|From the Executive Director|
“It was the best of times, it was the worst of times, it was the age of wisdom, it was the age of foolishness, it was the epoch of belief, it was the epoch of incredulity,… it was the spring of hope, it was the winter of despair, we had everything before us, we had nothing before us…” - A Tale of Two Cities
Dickens I am not. (You probably already knew that I’m guessing.) But as I reflect on the world of ministry, especially the Unitarian Universalist variety, I can think of few phrases that capture the times as well as Dickens’. I have the rather unique role of sitting on the balcony looking over the good, bad, wise, foolish, despairing, hopeful landscape of ministry. I am in conversation with our UUMA, UUA, chapter leaders on a regular basis. Often I get to be with religious leaders outside our tradition as well. I hear many of the joys and excitements our members have as they live out their vocational dreams as a minister. I see the sparkle in their eyes (even if it’s usually in a video conference call) and their passion for the possibilities of our faith. I hear about the anxiety and the frustration; the worry about financial insecurity, dysfunctional relationships and institutions and living a 24/7 plugged-in life of ministry. I listen to the wisdom and sometimes heartbreak of our retired elders; the sometimes naive -always inspiring - plans of students and newly minted minsters and the optimism, weariness and uncertainty of those attempting to lead our faith towards a future we can’t truly imagine.
As many of us drag ourselves and/or sprint to a metaphorical finish line of the congregational year, and others look at those who have a metaphorical finish line with envy and yearning, I find myself preparing for the joy and hard work of another Ministry Days and reflecting on my annual report. I’m sure you can’t wait for it and have probably already read every word in our annual meeting packet (click here if you haven’t) getting ready for Portland or two days of live-stream computer watching at home. I’m wondering what I can do to top wearing a cape and jumping off a building, as I did last, year on behalf of the UUMA.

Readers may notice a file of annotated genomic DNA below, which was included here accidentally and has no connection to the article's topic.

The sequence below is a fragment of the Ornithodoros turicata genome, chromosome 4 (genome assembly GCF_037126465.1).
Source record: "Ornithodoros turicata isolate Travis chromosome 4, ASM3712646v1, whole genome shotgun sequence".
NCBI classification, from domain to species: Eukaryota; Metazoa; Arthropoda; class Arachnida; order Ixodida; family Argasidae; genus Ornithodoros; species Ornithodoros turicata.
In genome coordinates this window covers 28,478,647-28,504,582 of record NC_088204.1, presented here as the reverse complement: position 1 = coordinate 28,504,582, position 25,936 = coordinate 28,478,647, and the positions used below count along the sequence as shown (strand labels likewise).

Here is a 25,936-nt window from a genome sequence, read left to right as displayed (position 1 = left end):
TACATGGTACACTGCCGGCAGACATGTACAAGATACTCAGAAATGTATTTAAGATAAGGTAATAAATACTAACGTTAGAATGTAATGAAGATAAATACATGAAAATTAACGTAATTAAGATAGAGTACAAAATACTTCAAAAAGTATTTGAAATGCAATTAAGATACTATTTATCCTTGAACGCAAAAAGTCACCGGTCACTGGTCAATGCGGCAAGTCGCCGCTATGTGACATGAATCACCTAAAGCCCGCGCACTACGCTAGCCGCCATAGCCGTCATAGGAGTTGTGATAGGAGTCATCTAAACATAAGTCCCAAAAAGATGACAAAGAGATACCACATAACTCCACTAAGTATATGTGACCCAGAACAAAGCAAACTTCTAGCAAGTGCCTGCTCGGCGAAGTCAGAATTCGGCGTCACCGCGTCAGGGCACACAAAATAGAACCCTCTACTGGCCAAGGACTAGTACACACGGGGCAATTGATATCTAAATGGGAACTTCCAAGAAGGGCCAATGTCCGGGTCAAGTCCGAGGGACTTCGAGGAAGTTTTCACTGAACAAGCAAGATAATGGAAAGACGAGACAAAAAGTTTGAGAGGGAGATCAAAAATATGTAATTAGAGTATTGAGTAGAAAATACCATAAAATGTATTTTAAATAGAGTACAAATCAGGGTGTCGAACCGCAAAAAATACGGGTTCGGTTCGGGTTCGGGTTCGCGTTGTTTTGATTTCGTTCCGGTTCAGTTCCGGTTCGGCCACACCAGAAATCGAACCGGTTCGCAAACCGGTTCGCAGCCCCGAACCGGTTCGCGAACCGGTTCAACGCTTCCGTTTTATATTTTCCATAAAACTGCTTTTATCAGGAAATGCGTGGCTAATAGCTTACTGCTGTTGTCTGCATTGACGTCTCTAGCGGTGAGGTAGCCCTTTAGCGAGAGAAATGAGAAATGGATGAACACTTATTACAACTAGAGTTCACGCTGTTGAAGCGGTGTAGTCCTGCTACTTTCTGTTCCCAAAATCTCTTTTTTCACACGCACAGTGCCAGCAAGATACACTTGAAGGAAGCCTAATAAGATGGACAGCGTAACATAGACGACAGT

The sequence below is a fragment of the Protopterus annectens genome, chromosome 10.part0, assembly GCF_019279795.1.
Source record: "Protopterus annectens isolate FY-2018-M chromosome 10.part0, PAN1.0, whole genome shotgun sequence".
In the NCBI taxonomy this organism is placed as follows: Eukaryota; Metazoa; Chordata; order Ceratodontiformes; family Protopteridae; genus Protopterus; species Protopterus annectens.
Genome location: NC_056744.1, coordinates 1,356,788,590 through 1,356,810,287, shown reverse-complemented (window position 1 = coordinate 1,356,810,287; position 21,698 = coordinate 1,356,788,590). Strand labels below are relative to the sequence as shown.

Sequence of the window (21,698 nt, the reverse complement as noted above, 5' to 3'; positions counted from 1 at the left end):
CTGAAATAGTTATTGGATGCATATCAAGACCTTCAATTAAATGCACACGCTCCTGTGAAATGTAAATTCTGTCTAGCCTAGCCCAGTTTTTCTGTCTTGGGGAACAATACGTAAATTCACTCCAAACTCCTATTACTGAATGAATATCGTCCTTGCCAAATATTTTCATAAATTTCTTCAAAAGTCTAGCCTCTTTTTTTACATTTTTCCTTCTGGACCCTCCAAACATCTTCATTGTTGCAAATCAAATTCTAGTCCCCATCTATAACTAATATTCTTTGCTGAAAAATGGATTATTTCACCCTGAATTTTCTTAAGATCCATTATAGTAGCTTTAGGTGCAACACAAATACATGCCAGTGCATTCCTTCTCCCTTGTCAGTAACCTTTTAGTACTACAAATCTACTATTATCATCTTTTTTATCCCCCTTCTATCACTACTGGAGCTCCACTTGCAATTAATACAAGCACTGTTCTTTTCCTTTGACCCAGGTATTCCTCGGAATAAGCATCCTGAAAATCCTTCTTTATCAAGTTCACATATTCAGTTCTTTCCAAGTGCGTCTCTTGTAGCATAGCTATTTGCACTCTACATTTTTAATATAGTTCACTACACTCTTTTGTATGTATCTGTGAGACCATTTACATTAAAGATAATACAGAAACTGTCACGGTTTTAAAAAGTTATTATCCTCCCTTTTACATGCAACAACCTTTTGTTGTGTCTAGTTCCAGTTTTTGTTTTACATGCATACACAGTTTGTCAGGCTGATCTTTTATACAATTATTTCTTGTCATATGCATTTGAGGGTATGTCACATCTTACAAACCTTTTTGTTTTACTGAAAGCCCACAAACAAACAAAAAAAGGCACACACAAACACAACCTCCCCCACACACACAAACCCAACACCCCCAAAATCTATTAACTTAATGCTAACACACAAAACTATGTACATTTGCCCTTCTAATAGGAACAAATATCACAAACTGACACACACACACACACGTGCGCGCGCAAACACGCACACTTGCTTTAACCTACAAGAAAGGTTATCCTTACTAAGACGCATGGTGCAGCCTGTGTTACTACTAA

Steering the ship that is the UUMA is a great privilege and challenge. Where are the icebergs we can see and where are the ones we can’t? When should we intentionally enter choppy seas and when should we avert them? Who needs a life boat and who needs sea-sick medicine? As I listen to the many stories we have about our hopes and dreams, our fears and anxieties, our confusion and fatigue, our joys and loves, I remember that we have everything before us, and we have nothing before us.
As leaders who nurture and love those who are living in the best and worst times, it is good to make sure our stories about today and - especially - tomorrow balance a bit of the hope and the despair. I know not what the future holds but I do know the deep spiritual and intellectual wisdom that resides among us. I know the faith and trust that led us to a life of ministry and the way life/God opens new chapters and stories we cannot fathom. Let us always remember, and hopefully embrace, Dickens’ words, “It is a far, far better thing that I do, than I have ever done.” Ministry and life. The best and worst of times. May we revel in them!